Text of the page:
There’s an emerging sparkling scene in South Africa worth noting. This wine is made in the old, Methode Ancestrale style, one of the earliest forms of bubbly-making. The nose is full of honeycomb, yeast, and lemon curd while the palate stretches things out with pean, cracker notes, and a nice minerality. There’s a fair amount of residual sugar but it’s nicely integrated. Cracking the bottle is half the fun, as it’s incredibly effervescent and perfect for sabering

The Foundry 2017 Grenache Blanc

The Foundry 2017 Grenache Blanc

The Foundry started in 2001 as essentially a garage operation making wine out of an old blacksmith’s workshop. Today, the label is known for its Grenache, Syrah, and Rhone whites. This Grenache Blanc is full of texture, the product of whole-cluster fermentation in oak. It’s a persistent wine that showcases Grenache’s more delicate, introspective side. Drink it at room temperature.

Raats 2017 Cab Franc

Raats 2017 Cab Franc

Launched by Bruwer Raats, this Stellenbosch label has been at it for two decades. The Chenin Blanc is worth trying but the Cab Franc is especially captivating, full of herbal and baking spice flavors. It’s a sizable wine that remains quite elegant and the producer suggests it be enjoyed alongside some rosemary-rubbed grilled lamb chops.

Beaumont Pinotage

Beaumont Pinotage

Beaumont is set in the Bot River area of the Overberg region in the Western Cape. The label has become respected for its rugged Pinotage offerings, which strike a nice balance between deep fruit and earth. The wine pulls from resident vines that are about fifty years old. A variety of vintages are currently available so it might be interesting to try a couple of different years to see how the wines differ.

Editors' Recommendations

The 5 best ways to cook Lil Smokies, the perfect appetizer for any gathering
Lil smokies: These snacks may be little, but they're packing big time flavor

No matter if it's game day, or a Saturday backyard picnic, when it comes time to serve an All-American meaty treat, we suggest you look no further than the sure-fire people-pleaser, Little Smokies (AKA Lil' Smokies).  Aside from vegans and vegetarians, we can't think of a single person who would be disappointed to see a piping hot bowl of Little Smokies, complete with various dipping sauces.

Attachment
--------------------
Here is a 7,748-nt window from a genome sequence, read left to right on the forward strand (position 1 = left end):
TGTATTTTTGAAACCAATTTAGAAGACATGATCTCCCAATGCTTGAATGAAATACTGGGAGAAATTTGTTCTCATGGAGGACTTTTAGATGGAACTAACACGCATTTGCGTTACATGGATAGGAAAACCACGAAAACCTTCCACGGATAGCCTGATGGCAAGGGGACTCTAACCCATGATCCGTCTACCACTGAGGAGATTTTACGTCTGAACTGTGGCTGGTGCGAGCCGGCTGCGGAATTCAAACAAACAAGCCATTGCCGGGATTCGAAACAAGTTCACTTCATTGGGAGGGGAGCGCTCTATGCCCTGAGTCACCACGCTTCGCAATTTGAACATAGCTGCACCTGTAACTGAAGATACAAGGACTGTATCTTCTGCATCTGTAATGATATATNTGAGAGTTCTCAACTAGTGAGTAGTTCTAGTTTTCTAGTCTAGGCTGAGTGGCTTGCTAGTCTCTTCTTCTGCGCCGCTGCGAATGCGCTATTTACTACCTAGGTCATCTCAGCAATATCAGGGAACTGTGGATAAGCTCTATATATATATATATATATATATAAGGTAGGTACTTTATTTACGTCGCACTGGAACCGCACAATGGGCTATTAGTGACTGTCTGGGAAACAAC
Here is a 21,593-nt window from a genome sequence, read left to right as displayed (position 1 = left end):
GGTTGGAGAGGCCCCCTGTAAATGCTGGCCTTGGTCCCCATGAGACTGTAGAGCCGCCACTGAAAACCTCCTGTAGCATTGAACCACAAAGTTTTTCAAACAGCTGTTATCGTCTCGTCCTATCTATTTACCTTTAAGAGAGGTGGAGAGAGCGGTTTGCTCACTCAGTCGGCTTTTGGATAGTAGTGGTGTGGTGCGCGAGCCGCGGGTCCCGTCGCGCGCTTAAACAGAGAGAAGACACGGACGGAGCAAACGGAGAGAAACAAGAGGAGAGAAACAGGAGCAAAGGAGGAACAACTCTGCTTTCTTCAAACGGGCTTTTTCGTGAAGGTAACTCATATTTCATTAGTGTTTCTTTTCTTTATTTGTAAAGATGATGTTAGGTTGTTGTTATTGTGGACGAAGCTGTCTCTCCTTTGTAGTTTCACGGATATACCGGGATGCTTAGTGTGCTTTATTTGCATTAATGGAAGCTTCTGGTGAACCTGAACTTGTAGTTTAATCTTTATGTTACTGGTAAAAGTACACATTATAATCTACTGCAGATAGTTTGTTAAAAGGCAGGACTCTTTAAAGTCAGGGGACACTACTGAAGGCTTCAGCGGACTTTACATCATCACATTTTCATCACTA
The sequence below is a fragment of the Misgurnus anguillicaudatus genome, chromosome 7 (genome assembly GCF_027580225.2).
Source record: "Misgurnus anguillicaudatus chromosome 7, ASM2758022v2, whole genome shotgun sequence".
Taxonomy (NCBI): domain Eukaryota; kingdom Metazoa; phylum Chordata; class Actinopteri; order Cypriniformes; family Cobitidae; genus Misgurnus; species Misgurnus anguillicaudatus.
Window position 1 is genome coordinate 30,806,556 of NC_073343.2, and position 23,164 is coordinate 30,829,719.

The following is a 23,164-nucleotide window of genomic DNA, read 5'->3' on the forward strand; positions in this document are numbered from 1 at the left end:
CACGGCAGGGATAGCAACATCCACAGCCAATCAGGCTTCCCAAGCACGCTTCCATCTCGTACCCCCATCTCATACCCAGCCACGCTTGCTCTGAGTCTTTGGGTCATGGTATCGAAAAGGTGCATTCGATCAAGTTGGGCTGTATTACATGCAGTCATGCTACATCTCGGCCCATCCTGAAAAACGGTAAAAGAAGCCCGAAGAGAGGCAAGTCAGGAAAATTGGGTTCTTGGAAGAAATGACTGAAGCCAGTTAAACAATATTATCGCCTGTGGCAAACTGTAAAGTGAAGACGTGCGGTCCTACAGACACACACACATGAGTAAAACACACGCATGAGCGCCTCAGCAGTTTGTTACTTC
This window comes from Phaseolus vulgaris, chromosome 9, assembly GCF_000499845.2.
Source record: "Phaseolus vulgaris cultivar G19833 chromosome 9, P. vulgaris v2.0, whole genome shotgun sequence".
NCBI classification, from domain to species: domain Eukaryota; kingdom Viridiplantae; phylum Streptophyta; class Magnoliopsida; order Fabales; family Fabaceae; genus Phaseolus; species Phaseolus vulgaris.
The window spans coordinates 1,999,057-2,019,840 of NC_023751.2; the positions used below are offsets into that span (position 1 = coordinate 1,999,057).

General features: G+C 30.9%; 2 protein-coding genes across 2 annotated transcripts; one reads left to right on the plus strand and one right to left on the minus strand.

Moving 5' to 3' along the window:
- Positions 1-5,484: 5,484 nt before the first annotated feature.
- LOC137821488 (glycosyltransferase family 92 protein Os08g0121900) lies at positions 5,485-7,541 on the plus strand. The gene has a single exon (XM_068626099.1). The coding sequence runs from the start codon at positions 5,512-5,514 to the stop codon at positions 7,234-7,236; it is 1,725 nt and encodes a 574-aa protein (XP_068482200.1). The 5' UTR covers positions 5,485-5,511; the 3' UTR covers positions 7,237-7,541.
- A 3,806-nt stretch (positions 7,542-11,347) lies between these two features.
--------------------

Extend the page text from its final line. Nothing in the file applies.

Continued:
These bad boys are super easy to make and are great on their own. However, if you're looking to level-up your Little Smokie game, here are some easy recipes that will have the crowd cheering.

Read more
Benefits of ginger: 5 reasons why you should add it to your grocery list today
Learn how ginger could be an essential superfood for your diet
Ginger on cutting board.

All over the world,ginger is consumed in many ways; these include as a spice, in teas and soups, and more! No matter how you choose to enjoy the superfood, it cannot be denied that there are many benefits of ginger. Due to its anti-inflammatory, antibacterial, and antioxidant properties, there are five significant ways that ginger can positively affect your health.

It doesn’t require a lot of ginger to make a difference, either! Three to four grams of ginger daily is optimal for the average healthy adult. Any more than this can lead to gastrointestinal distress and heartburn. So as long as you stay within the guidelines, you can include ginger in your diet in various ways and reap the many health benefits it provides.

Read more
The best tequilas you can buy for less than $20
These wallet-friendly tequilas taste much more expensive than they are
best tequilas under 20 espolon tequila

Tequila can start a party. It also can end one very quickly. Your focus should stay on those that can star at any gathering. A solid tequila doesn't have to break the bank, either. Also, keep this in mind when looking for quality tequila, affordable or not: Make sure it's 100% agave. Those headache-inducing tequilas of your past were more than likely only part agave -- they just need to be 51%. The additional sugar in those was likely your culprit.

All tequila hails from the Mexican state of Jalisco. All start as Blue Weber Agave and take a wonderful ride to reach their final destination on a drinker's palate. This Mexican spirit has a beautiful, rich history. The excellence of this well-made spirit can be witnessed even in inexpensive versions -- neat or mixed into a tasty margarita.

Read more